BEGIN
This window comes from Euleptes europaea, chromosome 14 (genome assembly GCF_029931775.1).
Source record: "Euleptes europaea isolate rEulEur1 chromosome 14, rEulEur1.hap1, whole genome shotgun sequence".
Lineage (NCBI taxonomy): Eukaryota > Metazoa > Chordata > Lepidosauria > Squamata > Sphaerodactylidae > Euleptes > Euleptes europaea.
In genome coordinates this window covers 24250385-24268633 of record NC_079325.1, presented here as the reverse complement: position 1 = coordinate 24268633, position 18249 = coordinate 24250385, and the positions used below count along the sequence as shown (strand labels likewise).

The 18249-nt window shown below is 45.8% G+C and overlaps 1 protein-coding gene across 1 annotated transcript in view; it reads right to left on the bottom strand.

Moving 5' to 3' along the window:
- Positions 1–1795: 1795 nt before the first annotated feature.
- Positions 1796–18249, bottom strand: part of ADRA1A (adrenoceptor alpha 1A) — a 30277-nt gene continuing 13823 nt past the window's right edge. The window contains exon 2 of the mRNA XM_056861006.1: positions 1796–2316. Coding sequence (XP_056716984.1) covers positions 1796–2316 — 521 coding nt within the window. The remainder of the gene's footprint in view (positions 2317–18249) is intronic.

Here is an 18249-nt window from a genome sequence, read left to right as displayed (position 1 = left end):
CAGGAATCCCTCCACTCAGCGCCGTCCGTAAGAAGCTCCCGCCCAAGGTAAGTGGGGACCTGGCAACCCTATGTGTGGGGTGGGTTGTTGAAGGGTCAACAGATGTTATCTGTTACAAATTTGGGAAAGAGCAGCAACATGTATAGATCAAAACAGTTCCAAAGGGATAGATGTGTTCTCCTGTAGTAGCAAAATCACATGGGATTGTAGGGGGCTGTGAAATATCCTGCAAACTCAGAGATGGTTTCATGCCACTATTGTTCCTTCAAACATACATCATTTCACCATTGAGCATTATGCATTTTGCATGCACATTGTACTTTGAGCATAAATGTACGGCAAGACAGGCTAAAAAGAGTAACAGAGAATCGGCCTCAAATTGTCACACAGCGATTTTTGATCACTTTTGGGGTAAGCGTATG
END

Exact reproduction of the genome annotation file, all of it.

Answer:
This window comes from Euleptes europaea, chromosome 14 (genome assembly GCF_029931775.1).
Source record: "Euleptes europaea isolate rEulEur1 chromosome 14, rEulEur1.hap1, whole genome shotgun sequence".
Lineage (NCBI taxonomy): Eukaryota > Metazoa > Chordata > Lepidosauria > Squamata > Sphaerodactylidae > Euleptes > Euleptes europaea.
In genome coordinates this window covers 24250385-24268633 of record NC_079325.1, presented here as the reverse complement: position 1 = coordinate 24268633, position 18249 = coordinate 24250385, and the positions used below count along the sequence as shown (strand labels likewise).

The 18249-nt window shown below is 45.8% G+C and overlaps 1 protein-coding gene across 1 annotated transcript in view; it reads right to left on the bottom strand.

Moving 5' to 3' along the window:
- Positions 1–1795: 1795 nt before the first annotated feature.
- Positions 1796–18249, bottom strand: part of ADRA1A (adrenoceptor alpha 1A) — a 30277-nt gene continuing 13823 nt past the window's right edge. The window contains exon 2 of the mRNA XM_056861006.1: positions 1796–2316. Coding sequence (XP_056716984.1) covers positions 1796–2316 — 521 coding nt within the window. The remainder of the gene's footprint in view (positions 2317–18249) is intronic.

Here is an 18249-nt window from a genome sequence, read left to right as displayed (position 1 = left end):
CAGGAATCCCTCCACTCAGCGCCGTCCGTAAGAAGCTCCCGCCCAAGGTAAGTGGGGACCTGGCAACCCTATGTGTGGGGTGGGTTGTTGAAGGGTCAACAGATGTTATCTGTTACAAATTTGGGAAAGAGCAGCAACATGTATAGATCAAAACAGTTCCAAAGGGATAGATGTGTTCTCCTGTAGTAGCAAAATCACATGGGATTGTAGGGGGCTGTGAAATATCCTGCAAACTCAGAGATGGTTTCATGCCACTATTGTTCCTTCAAACATACATCATTTCACCATTGAGCATTATGCATTTTGCATGCACATTGTACTTTGAGCATAAATGTACGGCAAGACAGGCTAAAAAGAGTAACAGAGAATCGGCCTCAAATTGTCACACAGCGATTTTTGATCACTTTTGGGGTAAGCGTATG